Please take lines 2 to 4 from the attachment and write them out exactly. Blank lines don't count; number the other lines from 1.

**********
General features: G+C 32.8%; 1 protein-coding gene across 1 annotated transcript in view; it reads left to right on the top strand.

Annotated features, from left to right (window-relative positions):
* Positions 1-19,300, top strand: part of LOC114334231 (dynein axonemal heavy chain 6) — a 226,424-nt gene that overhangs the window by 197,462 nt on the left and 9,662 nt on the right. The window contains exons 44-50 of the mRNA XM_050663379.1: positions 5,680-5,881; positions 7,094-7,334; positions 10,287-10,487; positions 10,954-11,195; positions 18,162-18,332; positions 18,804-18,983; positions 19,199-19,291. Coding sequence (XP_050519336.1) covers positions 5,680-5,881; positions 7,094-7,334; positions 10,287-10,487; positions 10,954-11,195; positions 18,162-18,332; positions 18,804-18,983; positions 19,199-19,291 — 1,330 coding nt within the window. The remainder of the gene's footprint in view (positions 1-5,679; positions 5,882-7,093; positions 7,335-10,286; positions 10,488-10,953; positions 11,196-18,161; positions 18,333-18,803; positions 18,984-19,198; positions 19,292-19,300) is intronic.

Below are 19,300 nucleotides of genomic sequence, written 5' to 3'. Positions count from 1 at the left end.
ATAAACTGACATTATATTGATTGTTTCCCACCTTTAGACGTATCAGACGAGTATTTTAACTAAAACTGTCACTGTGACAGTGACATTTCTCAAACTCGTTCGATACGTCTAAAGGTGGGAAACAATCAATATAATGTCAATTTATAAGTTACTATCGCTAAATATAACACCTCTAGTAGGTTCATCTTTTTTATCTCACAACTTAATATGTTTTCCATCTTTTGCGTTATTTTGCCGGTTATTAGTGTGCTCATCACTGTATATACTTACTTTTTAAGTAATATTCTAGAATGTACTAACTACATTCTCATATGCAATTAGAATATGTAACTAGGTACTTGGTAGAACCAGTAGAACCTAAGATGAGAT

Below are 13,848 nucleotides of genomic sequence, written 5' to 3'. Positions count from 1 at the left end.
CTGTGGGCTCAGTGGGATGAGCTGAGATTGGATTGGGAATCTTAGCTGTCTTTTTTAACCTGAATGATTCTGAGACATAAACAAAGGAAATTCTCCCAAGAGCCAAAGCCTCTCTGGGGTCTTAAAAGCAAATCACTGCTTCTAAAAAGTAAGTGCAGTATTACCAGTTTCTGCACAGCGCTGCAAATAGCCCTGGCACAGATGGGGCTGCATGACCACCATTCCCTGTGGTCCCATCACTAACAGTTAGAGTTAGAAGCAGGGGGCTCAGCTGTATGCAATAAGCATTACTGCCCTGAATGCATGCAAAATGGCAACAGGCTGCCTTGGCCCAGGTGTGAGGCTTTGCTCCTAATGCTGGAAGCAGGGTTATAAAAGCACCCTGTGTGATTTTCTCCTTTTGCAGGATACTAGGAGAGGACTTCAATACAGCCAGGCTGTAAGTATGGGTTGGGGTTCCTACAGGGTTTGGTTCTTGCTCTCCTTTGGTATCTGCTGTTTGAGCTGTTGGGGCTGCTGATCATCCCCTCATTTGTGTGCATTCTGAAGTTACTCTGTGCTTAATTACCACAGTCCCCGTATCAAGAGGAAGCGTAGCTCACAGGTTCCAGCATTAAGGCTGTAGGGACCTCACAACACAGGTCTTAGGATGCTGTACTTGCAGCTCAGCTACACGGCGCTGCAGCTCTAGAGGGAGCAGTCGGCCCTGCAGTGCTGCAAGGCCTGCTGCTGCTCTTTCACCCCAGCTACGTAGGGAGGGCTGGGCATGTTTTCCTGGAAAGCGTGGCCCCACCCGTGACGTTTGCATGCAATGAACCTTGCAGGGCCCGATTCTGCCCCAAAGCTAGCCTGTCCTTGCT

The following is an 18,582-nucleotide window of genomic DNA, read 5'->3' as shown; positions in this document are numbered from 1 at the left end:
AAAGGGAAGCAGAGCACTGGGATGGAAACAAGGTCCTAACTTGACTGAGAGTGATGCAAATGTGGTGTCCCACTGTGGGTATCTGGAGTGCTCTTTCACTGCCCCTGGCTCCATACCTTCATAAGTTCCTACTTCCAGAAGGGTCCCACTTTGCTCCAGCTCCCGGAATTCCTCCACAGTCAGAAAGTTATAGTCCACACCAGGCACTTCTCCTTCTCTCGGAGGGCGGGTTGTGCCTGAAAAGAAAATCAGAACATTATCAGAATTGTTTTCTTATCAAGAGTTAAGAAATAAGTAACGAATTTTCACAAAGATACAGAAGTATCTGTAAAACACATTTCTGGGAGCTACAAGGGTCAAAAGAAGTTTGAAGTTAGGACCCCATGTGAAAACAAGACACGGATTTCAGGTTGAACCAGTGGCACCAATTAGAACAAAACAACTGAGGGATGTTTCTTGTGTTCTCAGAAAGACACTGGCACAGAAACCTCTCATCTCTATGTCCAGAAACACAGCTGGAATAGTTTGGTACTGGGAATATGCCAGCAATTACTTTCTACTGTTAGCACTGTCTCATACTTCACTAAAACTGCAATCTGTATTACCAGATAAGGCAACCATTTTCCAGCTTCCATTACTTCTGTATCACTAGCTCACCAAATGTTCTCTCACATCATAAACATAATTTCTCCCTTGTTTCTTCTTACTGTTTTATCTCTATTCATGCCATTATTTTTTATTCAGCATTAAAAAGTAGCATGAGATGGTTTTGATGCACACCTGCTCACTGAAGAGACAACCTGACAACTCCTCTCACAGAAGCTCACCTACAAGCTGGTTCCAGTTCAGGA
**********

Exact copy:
Annotated features, from left to right (window-relative positions):
* Positions 1-19,300, top strand: part of LOC114334231 (dynein axonemal heavy chain 6) — a 226,424-nt gene that overhangs the window by 197,462 nt on the left and 9,662 nt on the right. The window contains exons 44-50 of the mRNA XM_050663379.1: positions 5,680-5,881; positions 7,094-7,334; positions 10,287-10,487; positions 10,954-11,195; positions 18,162-18,332; positions 18,804-18,983; positions 19,199-19,291. Coding sequence (XP_050519336.1) covers positions 5,680-5,881; positions 7,094-7,334; positions 10,287-10,487; positions 10,954-11,195; positions 18,162-18,332; positions 18,804-18,983; positions 19,199-19,291 — 1,330 coding nt within the window. The remainder of the gene's footprint in view (positions 1-5,679; positions 5,882-7,093; positions 7,335-10,286; positions 10,488-10,953; positions 11,196-18,161; positions 18,333-18,803; positions 18,984-19,198; positions 19,292-19,300) is intronic.

Below are 19,300 nucleotides of genomic sequence, written 5' to 3'. Positions count from 1 at the left end.